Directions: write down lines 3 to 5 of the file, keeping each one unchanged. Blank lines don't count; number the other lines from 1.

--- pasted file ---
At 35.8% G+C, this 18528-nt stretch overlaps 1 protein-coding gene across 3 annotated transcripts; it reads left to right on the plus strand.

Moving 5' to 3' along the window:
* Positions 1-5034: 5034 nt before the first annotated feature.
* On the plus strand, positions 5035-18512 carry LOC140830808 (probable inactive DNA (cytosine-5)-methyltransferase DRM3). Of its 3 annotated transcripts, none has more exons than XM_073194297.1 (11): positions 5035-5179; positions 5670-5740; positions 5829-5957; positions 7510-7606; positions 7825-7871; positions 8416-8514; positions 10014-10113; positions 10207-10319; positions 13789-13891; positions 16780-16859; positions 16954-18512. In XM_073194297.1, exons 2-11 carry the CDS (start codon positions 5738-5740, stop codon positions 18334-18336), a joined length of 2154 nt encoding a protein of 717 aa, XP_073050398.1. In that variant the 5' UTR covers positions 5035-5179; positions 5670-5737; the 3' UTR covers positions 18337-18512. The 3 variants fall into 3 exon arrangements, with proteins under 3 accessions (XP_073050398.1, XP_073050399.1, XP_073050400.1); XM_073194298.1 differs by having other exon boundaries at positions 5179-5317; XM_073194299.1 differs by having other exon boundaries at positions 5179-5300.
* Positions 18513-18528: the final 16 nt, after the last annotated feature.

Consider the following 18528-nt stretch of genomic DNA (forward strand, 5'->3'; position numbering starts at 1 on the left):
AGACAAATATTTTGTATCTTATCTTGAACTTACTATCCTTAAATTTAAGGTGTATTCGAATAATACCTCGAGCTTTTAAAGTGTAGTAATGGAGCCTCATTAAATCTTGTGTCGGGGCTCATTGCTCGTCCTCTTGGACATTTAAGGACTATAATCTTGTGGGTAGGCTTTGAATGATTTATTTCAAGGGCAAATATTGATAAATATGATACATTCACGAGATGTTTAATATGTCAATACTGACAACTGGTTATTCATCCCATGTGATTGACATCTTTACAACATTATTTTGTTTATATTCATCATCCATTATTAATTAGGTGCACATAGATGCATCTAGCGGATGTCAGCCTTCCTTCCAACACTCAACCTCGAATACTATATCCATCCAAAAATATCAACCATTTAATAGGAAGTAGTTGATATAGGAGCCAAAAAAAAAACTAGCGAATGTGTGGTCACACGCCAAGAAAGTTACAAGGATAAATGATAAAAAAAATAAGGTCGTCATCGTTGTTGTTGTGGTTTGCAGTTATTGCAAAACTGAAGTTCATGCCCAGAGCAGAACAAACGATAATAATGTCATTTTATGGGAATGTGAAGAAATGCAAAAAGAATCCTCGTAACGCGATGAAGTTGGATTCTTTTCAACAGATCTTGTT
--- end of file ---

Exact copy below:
* Positions 1-5034: 5034 nt before the first annotated feature.
* On the plus strand, positions 5035-18512 carry LOC140830808 (probable inactive DNA (cytosine-5)-methyltransferase DRM3). Of its 3 annotated transcripts, none has more exons than XM_073194297.1 (11): positions 5035-5179; positions 5670-5740; positions 5829-5957; positions 7510-7606; positions 7825-7871; positions 8416-8514; positions 10014-10113; positions 10207-10319; positions 13789-13891; positions 16780-16859; positions 16954-18512. In XM_073194297.1, exons 2-11 carry the CDS (start codon positions 5738-5740, stop codon positions 18334-18336), a joined length of 2154 nt encoding a protein of 717 aa, XP_073050398.1. In that variant the 5' UTR covers positions 5035-5179; positions 5670-5737; the 3' UTR covers positions 18337-18512. The 3 variants fall into 3 exon arrangements, with proteins under 3 accessions (XP_073050398.1, XP_073050399.1, XP_073050400.1); XM_073194298.1 differs by having other exon boundaries at positions 5179-5317; XM_073194299.1 differs by having other exon boundaries at positions 5179-5300.
* Positions 18513-18528: the final 16 nt, after the last annotated feature.